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Alexis de Tocqueville

Helping those who help themselves in Baton Rouge

- The Washington Times

America is a remarkable country, and sometimes it takes a disaster to remind us of how remarkable it is. The millions who indulge a little self-pity over having to choose between Donald Trump and Hillary Clinton should look to Baton Rouge for another view.

Illustration on financing the rebuild of the U.S. military by Linas Garsys/The Washington Times

How to rebuild U.S. military might

In order to rebuild the U.S. military the next president is going to have to do the following things with the economy. The next administration must design a growth plan that will allow the U.S. economy to expand at a 3 percent to 6 percent rate per year. Only Donald Trump’s plan has the opportunity to do this. It can be accomplished by the following these important actions:

Illustration on the destructive effects of the $15 minimum wage by Alexander Hunter/The Washington Times

More casualties in the Fight for $15

Wegmans grocery has “essentially” pulled out of a major planned expansion in Washington, D.C. It was reported last week that the decision factored in the city’s newly passed $15 minimum wage and other potential forthcoming labor mandates.

This Nov. 11, 2014, file photo shows the U.S. Capitol Building illuminated by the setting sun on the National Mall in Washington. (AP Photo/Carolyn Kaster, File)

Breaking through the Washington gridlock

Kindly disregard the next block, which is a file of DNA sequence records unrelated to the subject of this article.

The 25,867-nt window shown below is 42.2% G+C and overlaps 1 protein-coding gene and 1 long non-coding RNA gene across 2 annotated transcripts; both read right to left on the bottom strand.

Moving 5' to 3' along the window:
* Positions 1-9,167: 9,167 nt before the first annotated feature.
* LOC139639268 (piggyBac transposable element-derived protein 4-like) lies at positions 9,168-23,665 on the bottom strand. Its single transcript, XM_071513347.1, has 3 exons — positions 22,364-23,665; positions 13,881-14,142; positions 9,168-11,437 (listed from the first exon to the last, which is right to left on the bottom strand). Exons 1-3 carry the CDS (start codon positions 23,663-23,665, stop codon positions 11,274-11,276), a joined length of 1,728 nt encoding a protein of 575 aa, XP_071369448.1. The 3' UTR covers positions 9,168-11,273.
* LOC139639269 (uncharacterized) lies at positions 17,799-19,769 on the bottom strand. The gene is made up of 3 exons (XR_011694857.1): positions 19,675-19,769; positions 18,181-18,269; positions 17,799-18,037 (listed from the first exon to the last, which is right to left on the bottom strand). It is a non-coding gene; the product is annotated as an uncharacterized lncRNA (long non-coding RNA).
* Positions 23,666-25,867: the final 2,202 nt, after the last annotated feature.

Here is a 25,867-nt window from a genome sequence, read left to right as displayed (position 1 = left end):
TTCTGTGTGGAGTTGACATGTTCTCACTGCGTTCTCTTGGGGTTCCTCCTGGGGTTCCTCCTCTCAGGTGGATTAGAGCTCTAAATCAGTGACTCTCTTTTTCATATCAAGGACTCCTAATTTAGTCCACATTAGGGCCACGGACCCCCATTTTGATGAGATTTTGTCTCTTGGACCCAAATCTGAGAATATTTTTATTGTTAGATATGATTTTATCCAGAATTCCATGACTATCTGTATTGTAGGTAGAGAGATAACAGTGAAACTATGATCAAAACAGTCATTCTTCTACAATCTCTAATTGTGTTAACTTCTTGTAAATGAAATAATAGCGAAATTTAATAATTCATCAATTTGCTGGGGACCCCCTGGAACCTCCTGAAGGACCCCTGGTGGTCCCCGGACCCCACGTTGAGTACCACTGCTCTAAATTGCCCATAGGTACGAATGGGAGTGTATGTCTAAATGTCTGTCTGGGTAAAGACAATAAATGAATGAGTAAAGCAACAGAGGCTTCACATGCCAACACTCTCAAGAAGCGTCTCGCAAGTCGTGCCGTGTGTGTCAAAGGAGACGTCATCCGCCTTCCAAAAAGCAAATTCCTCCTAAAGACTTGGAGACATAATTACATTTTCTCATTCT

Elections in a democracy are by their nature unpredictable. However, it is as clear as day that whoever becomes the 45th president of the United States will be staring at a full plate of international crises, an economy that is growing slower than anticipated, and a generally dysfunctional and hostile relationship between Republicans and Democrats on and off Capitol Hill.

Illustration on Petraeus and a White House pardon by M. Ryder/Tribune Content Agency

A pardon for Petraeus

Was something missing when, earlier this month, the White House announced that President Obama used his constitutional prerogative to put 214 convicts back on the street? Yes, we didn’t see a pardon for the person many Americans believe is the greatest general of his generation, David Petraeus.

Illustration on China as the chief supply source for heroin and methamphetamine pushed in the U.S. by Mexican drug cartels by Alexander Hunter/The Washington Times

The China connection

The trail of poison that led to the death of rock star Prince and thousands of other Americans begins in China, which President Obama will visit on Sept. 2. According the State Department’s 2016 Narcotics Strategy Report, “China has become a hub for illicit drug consumption, drug and precursor chemical trafficking, and money laundering activities.”

Dwight D. Eisenhower, 34th president of the United States, had high favorability numbers throughout his time in office. (White house)

Not liking this Ike

You’d think a national monument honoring President Dwight Eisenhower would be a can’t-miss proposition. Unfortunately, the proposed design by architect Frank Gehry to honor the man who guided the Allies to victory in World War II is shaping up to be a failure.